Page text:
From thanking Tony for the new suit, to telling Captain America he was a big fan, to awkwardly saying "Hey everyone," to the rest of the Avengers, who were moments away fighting each other, Peter expertly punctured the gravity of the moment with his naivety. He was only brought back to his senses when Iron Man personally shushed him with, "Yeah, we don't really need to start a conversation."

You have a metal arm?

For the rest of the superheroes, the airport fight in "Captain America: Civil War" was deadly serious business where former allies were forced to square off against each other because of what they believed in. But for Spider-Man, the reasons behind the fight were mostly a mystery, and he was only there because Iron Man had personally invited him. 

So for Spidey, the top priorities were impressing Tony Stark and trying to make friends with the iconic Avengers team members, even if they were doing their best to take him out. Thanks to his "spider-sense," Peter acquitted himself very well in the battle despite harboring no ill will towards any of his opponents. The most perfect showcase for Peter's good-natured fighting style occurs when Bucky Barnes aka the Winter Soldier (Sebastian Stan) swings his vibranium arm at the wall-crawler with full force. 

It's a punch that could overturn a car, and which even Captain America could not block. Spidey not only easily catches the punch with one hand, but he even has time to pay his opponent a heartfelt compliment by saying, "You have a metal arm? That is awesome, dude!" The look of disbelief on Bucky's face is priceless. In his decades of work as an assassin, this must have been the first time one of Bucky's victims not only stopped his punch so casually, but was acting curious and excited instead of terrified in his presence.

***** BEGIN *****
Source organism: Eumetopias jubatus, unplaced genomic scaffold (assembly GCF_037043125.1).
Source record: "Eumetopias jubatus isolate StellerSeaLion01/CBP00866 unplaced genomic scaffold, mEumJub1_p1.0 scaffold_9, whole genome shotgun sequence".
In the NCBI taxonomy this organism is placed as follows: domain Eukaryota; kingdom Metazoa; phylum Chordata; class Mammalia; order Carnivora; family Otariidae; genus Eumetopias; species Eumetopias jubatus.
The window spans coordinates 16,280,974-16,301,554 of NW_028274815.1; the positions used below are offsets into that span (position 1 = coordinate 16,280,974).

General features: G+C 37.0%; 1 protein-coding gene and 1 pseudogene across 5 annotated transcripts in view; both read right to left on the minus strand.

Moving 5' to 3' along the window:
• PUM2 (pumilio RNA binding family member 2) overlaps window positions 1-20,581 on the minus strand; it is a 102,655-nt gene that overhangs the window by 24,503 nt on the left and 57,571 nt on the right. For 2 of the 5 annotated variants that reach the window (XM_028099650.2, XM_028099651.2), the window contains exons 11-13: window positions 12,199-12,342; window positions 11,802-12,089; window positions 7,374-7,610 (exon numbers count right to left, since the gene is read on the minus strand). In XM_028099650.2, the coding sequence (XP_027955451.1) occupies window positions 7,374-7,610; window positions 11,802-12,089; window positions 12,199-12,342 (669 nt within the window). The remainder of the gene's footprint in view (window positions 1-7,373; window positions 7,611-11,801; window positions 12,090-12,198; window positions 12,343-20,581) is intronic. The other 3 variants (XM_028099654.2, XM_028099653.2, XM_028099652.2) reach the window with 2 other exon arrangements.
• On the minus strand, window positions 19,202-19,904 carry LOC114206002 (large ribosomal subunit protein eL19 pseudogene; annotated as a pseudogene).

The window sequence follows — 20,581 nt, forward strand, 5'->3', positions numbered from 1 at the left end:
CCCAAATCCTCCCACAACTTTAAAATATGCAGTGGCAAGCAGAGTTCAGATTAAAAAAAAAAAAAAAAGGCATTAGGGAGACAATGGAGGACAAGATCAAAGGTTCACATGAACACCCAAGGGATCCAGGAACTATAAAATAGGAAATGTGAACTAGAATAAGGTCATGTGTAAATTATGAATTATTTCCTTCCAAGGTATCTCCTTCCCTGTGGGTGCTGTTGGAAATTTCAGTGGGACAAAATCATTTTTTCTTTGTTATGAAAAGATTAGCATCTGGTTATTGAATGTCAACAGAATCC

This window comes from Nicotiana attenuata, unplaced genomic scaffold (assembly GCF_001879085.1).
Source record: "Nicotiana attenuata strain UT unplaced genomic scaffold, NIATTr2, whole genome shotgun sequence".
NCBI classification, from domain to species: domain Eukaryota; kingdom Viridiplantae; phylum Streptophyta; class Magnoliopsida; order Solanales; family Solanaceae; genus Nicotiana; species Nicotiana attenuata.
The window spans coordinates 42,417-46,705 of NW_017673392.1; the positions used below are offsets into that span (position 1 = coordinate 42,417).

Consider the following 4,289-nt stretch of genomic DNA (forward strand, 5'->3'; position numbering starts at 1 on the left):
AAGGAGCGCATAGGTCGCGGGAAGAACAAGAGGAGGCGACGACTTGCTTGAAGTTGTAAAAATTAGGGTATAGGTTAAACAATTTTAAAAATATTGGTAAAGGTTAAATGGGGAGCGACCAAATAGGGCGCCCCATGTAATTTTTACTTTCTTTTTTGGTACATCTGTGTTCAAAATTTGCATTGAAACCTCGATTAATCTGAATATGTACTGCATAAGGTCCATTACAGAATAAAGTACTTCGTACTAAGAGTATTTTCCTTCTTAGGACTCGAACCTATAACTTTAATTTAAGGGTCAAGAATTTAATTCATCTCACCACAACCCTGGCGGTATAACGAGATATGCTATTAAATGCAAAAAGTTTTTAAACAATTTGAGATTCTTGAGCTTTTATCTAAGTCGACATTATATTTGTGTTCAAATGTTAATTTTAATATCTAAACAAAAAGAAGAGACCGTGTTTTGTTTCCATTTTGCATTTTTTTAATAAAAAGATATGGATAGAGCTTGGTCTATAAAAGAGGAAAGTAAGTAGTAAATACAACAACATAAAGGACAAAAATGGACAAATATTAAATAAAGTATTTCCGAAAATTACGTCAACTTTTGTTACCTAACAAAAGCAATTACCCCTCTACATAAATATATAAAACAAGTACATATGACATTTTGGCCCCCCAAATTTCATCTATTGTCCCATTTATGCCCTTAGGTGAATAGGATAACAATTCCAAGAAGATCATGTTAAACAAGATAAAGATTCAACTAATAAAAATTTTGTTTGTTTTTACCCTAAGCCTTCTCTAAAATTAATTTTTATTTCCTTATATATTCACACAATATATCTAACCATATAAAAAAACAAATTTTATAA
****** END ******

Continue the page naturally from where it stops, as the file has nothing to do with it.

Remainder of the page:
You have the right to remain silent

Unlike previous versions of the character, Tom Holland's Spider-Man had grown up with the Avengers serving as a massive source of inspiration. Even after he became a superhero, Peter never really considered himself on the same level as Captain America, Iron Man, and the other heroes who saved the planet on a regular basis. 

So when Tony Stark rolled into town asking Peter to join Iron Man's team on a secret mission, it was like a high-school football player being inducted into the NFL in a single day. Peter was overwhelmed and in way over his head, but he knew he had to try his very best to impress Tony and prove he was capable of hanging with the big boys. 

To that end, Peter's giddiness over meeting the other Avengers during the airport fight was tempered by moments where he tried to appear more serious and professional. Like when Spider-Man got blindsided by the Falcon (Anthony Mackie), and confusedly shouted out, "You have the right to remain silent!" You can imagine Peter cringing hard beneath his mask at saying such a nonsensical line, and hoping Tony didn't hear him over the communicator.    

That thing does not obey the laws of physics at all

One major aspect of Peter Parker's personality that the movies tend to gloss over is his genius intellect. Not only is Peter a straight-A student, but he is also a prodigious inventor who came up with the tech for his web shooters in his bedroom. Even Tony Stark recognized that Peter was smart enough to handle his super-secret armory after his death. 

In that vein, we get a memorable moment during the airport battle scene when Spider-Man comes face-to-face with the living legend, Captain America himself. Despite Cap's maturity and combat experience being far greater than Spidey's, the younger hero handles himself quite well thanks to his amazing reflexes and agility. That is, until Cap's shield flies in out of nowhere and slices through Spider-Man's web on the rebound.

This leads Peter to loudly complain with regards to the shield, "That thing does not obey the laws of physics at all." It is a hilarious bit of meta-commentary. There's no way Cap's shield would be able to twist and turn and rebound in mid-air in the real world the way it does in the movies. But the mechanics of the shield get a pass because of how awesome it looks in action. Leave it to nerdy little Peter to be the only one to take issue with that bit of artistic license.

You ever see that really old movie?